“What are we going to do tonight,” Pinky asks Brain. “Same thing we do every night, Pinky, try to take over the world.”
The two famous lab rats – one a genius, the other insane – make this exchange after they fail in their quest to rule over the world. If Warner Brothers were to revive the cartoon series today (it ended in 1998), there is no doubt one of the episodes would tackle social media and how many have used it as a tool to dominate the world.
Social and content honcho Amaury Tréguer predicts conversational commerce – using automated conversations to drive up commerce – will shape social media this 2020, a forecast that is not impossible to happen as Australian businesses are already using bots and machines mimicking a human voice to boost customer service and sales. Treguer also sees an evolution of conversational commerce towards what he calls “WeChattisation” – after WeChat’s strategy of integrating messaging, shopping, payment, and booking – without ever leaving the famous Chinese platform.
WeChat is so popular Mark Zuckerberg’s Facebook is planning to copy it by fusing Libra, a digital currency, into all his other social media platforms, such as Instagram and WhatsApp, to entice billions of users to do what they need to do within just one app. It cannot be denied that with over 3 billion users worldwide, Facebook is the world leader in social media, except in China where it is banned. But is the proposed integration of Libra good news for industries whose customers are the heart of the business or is Zuckerberg just out to take over the world?
We are in a fast-paced world, and people need information fast. Almost all people in the world use smartphones to do just about anything because they are handy and easy-to-use. Consumers expect services now to be also like a smartphone — a place where they can get information as quickly as possible. Unlike emails, new communication platforms, like WhatsApp, which you can install in both smartphone or desktop, trimmed the procedure a customer needs to go through to successfully conclude a sale to only two steps: (1) open the message, and (2) respond to the message.
The massive 1.5 billion WhatsApp users is not the only reason why businesses are enticed to use WhatsApp – it is also the engagement. According to RocketBots, WhatsApp users send out 45 messages per day on average. WhatsApp enjoys high traffic because it is commonly used to send messages to family and friends. Users naturally constantly check it. The messaging app also has read and receipt indicators, which, RocketBots said are forms of “psychological pressure” for users to respond to messages they receive. Because WhatsApp is used mainly for personal communication, the tone is typically informal and friendly. With these new communication platforms, unanswered calls and obtrusive contact are expected to drop.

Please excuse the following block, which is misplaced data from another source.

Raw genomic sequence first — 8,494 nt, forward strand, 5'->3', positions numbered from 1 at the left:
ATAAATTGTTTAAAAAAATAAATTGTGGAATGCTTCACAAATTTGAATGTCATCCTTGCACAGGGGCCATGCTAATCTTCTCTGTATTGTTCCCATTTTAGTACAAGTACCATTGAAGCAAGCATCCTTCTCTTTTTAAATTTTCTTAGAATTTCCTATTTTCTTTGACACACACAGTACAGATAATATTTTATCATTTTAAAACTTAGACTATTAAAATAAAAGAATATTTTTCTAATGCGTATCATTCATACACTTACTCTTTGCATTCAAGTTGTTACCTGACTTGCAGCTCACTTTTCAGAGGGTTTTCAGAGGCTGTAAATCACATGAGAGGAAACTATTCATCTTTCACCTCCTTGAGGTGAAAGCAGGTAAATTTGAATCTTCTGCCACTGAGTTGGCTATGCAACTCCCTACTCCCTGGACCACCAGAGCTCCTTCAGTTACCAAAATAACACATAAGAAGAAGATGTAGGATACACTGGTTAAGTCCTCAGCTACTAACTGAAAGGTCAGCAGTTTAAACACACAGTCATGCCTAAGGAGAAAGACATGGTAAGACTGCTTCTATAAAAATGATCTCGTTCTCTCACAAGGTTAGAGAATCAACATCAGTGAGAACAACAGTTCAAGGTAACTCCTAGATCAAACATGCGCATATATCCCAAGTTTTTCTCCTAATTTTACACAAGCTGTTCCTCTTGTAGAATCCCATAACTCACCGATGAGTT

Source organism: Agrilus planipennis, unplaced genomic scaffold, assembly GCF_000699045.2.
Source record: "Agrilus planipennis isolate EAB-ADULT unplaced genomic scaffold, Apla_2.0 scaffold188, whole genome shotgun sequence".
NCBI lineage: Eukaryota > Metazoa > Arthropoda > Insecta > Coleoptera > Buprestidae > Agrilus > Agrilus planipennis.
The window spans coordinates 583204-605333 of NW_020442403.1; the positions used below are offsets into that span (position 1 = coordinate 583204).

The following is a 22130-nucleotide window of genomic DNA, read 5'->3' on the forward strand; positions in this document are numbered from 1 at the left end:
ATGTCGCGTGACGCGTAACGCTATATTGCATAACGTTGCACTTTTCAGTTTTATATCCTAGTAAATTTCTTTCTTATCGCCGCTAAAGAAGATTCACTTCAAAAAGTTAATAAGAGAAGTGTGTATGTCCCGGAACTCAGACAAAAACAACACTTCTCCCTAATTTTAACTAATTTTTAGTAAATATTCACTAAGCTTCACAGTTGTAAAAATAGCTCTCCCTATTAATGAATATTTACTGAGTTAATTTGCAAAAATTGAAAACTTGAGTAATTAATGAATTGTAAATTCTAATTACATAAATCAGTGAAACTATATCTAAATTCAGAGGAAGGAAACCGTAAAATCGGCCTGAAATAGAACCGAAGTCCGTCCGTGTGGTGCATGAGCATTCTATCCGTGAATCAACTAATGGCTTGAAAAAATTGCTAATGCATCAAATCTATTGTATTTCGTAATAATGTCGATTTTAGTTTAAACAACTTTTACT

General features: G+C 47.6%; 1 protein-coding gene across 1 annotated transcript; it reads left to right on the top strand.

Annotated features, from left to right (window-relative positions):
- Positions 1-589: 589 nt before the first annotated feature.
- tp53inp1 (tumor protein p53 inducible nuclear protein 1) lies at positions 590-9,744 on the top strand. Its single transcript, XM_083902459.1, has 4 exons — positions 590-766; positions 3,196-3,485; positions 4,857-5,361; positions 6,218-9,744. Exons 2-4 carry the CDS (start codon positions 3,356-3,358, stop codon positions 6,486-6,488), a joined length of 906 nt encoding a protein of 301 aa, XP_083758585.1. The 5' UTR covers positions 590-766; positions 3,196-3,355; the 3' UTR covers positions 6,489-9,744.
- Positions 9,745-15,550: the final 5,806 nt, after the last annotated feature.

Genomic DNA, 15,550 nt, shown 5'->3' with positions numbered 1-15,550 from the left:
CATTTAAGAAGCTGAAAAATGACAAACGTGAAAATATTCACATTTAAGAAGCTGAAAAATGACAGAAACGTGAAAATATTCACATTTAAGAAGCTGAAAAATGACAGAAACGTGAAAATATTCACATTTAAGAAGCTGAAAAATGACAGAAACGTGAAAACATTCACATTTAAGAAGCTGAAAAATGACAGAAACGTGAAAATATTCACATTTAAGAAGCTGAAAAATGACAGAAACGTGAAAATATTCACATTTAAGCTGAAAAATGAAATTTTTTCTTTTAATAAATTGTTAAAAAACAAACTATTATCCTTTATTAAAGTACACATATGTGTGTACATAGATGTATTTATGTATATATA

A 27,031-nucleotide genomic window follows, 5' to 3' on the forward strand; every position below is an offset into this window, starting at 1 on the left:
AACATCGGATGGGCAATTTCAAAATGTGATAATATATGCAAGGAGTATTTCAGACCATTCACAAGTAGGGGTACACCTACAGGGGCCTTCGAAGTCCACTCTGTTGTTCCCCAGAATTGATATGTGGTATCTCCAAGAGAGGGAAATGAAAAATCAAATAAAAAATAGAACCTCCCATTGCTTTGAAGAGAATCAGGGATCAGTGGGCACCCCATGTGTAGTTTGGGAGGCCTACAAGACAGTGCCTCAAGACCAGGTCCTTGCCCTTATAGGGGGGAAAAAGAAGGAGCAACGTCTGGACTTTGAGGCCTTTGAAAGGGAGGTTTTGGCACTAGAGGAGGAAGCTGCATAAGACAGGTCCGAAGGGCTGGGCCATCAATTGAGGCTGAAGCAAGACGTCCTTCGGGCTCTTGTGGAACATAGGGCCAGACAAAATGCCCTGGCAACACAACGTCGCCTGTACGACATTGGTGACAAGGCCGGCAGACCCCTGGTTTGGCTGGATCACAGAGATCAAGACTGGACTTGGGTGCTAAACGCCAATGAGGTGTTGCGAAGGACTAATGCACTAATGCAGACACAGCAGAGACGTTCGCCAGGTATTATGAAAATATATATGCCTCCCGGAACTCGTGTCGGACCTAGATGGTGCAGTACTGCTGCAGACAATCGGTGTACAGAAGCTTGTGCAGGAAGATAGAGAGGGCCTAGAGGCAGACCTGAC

In some industries where customer is king contact can be abrasive at times. People are turned off as soon as they hear the keywords to a sales pitch. Because of this, there is a difficulty of reaching out to clients to create a more personal connection. Conversational commerce, through WhatsApp, is now powered by artificial intelligence that anticipates a customer’s behaviour and needs without being too pushy. The friendly tone draws users to share more information about themselves, and the information shared helps bots create personal recommendations, rather blanket solutions. Bots are friendlier, intending to convert one sale into one loyal customer.
Meaningful conversations are a premium in a customer-centric industry. The trend now is leaning towards a tool or an app that anticipates a customer’s behaviour, engages the customer, and provides personalized responses, in a friendly manner. As in the debt collection industry, each client has different problems that need tailored solutions. With WhatsApp and conversational commerce, gone are the days of generic answers.
There are pros and cons in the rise of new modes of communication. For one, the integration of many things into one app makes people worry about their information being vulnerable to data theft. There are solutions to these concerns though (e.g. WhatsApp has end-to-end encryption where only the sender and the receiver can see the messages), and it is up to us human beings to use technology to improve, not destroy our industries.
“Is Zuckerberg Pinky, or is he Brain? Only time will tell. The answer to that will be told in generations to come when general consensus will decipher whether he has positively or negatively affected the way business is down around the world. One thing is for sure. He is trying to take over the world”.
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